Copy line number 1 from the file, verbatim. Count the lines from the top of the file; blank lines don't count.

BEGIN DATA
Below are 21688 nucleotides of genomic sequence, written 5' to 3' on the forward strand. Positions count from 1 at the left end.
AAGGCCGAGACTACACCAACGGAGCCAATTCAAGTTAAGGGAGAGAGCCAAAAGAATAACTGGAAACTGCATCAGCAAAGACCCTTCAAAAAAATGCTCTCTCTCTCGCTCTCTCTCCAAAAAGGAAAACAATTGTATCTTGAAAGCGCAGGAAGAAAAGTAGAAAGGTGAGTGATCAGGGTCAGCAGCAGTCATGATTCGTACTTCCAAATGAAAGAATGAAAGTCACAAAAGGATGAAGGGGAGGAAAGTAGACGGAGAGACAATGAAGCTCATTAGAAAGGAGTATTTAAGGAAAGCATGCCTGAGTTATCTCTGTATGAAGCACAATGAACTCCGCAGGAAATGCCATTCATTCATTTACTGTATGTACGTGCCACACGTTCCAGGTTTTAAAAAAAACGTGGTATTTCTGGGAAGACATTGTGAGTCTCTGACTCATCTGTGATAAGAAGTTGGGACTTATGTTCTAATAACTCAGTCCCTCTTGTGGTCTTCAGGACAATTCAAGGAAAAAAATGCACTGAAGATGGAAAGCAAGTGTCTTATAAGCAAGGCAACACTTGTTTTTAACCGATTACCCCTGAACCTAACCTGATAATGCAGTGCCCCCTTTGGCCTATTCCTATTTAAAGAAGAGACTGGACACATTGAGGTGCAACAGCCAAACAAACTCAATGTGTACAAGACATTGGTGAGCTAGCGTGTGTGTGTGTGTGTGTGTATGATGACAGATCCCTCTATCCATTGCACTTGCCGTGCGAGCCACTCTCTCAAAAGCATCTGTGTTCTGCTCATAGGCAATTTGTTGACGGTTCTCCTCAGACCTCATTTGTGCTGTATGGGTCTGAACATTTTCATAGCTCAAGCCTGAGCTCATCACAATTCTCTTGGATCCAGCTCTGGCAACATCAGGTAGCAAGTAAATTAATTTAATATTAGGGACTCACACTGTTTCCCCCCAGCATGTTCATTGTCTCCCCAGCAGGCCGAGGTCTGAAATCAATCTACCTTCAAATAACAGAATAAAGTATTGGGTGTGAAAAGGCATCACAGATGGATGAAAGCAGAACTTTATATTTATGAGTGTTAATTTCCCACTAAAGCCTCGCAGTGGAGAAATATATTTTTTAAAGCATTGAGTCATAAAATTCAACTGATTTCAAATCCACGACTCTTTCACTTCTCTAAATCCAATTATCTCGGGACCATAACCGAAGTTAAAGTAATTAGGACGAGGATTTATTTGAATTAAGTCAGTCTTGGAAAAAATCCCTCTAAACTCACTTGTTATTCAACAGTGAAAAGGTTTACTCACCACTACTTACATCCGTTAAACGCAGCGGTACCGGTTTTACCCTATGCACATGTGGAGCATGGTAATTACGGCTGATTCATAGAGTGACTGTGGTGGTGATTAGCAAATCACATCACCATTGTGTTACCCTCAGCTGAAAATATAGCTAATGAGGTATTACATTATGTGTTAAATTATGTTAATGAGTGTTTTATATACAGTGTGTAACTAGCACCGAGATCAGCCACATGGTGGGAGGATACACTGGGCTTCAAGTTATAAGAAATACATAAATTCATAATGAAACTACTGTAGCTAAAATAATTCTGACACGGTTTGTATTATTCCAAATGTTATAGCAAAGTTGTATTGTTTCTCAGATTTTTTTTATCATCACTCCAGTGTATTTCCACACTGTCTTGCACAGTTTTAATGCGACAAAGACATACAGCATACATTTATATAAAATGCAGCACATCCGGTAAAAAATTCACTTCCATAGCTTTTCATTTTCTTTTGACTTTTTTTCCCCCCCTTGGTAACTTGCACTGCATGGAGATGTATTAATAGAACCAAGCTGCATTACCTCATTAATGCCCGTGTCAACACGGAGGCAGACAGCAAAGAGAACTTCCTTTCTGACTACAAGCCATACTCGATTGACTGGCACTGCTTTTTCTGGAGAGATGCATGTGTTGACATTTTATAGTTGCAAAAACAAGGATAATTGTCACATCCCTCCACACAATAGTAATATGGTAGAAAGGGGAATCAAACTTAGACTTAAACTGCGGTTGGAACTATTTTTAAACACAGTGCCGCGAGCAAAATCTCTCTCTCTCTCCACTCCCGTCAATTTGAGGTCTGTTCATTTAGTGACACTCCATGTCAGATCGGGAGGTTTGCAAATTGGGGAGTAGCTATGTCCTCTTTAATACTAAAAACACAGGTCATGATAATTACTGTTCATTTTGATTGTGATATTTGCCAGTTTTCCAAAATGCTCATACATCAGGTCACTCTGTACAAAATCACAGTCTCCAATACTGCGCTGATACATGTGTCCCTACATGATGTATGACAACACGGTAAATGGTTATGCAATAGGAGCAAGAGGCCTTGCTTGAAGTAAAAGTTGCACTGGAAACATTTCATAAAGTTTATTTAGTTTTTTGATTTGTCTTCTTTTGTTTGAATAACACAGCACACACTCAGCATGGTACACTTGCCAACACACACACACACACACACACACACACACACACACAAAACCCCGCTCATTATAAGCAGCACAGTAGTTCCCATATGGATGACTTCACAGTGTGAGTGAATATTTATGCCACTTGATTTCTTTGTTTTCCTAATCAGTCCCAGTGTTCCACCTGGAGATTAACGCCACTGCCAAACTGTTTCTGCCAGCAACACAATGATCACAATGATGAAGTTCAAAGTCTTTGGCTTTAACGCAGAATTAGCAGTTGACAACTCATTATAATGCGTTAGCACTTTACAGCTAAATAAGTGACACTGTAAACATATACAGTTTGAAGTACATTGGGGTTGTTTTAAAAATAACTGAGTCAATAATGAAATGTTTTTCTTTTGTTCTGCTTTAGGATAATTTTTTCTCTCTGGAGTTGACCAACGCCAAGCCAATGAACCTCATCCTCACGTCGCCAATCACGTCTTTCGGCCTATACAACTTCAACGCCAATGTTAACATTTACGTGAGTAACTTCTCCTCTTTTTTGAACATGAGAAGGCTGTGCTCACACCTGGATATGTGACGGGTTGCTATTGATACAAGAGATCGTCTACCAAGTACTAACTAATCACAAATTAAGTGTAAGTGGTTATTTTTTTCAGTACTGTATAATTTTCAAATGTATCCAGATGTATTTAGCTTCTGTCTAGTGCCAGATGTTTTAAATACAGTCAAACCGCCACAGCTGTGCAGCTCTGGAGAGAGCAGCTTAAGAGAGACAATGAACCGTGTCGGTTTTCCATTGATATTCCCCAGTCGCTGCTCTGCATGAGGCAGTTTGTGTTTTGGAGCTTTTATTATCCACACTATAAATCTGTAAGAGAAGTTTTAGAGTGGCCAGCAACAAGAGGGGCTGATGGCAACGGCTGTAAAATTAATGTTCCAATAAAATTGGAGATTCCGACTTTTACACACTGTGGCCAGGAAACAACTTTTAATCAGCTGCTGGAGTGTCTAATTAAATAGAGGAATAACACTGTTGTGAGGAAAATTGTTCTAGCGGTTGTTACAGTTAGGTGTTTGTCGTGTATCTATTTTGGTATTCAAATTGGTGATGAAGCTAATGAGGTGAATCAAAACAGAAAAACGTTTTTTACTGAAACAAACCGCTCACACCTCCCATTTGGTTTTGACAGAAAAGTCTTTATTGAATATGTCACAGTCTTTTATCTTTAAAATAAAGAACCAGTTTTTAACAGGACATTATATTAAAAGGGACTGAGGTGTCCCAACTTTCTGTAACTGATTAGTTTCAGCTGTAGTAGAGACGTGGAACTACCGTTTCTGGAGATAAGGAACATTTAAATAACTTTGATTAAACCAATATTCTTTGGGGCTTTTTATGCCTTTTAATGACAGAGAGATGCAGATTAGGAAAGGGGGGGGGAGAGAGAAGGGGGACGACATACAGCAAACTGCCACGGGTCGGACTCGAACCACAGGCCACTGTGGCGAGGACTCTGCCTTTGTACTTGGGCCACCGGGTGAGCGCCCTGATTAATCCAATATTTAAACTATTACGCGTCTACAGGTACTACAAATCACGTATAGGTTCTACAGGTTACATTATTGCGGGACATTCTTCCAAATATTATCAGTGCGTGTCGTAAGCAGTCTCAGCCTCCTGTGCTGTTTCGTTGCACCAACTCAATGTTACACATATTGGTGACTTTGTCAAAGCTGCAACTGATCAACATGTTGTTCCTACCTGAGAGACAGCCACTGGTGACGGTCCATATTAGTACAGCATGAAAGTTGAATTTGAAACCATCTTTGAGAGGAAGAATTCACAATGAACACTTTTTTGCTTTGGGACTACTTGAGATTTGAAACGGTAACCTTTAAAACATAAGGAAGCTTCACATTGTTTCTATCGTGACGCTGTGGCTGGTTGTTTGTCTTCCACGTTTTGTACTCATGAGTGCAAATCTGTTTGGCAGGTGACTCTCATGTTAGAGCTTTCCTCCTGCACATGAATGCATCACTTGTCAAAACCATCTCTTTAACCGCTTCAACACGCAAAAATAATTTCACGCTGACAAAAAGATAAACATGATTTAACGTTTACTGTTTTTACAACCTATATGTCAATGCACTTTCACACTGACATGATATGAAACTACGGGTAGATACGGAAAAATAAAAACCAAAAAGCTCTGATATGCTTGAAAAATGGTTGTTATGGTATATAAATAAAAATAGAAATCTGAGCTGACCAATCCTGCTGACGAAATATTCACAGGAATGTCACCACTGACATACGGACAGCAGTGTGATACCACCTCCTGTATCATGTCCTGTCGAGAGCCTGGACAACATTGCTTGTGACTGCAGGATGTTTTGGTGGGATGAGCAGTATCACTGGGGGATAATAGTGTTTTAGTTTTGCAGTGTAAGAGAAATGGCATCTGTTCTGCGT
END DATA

Below are 21688 nucleotides of genomic sequence, written 5' to 3' on the forward strand. Positions count from 1 at the left end.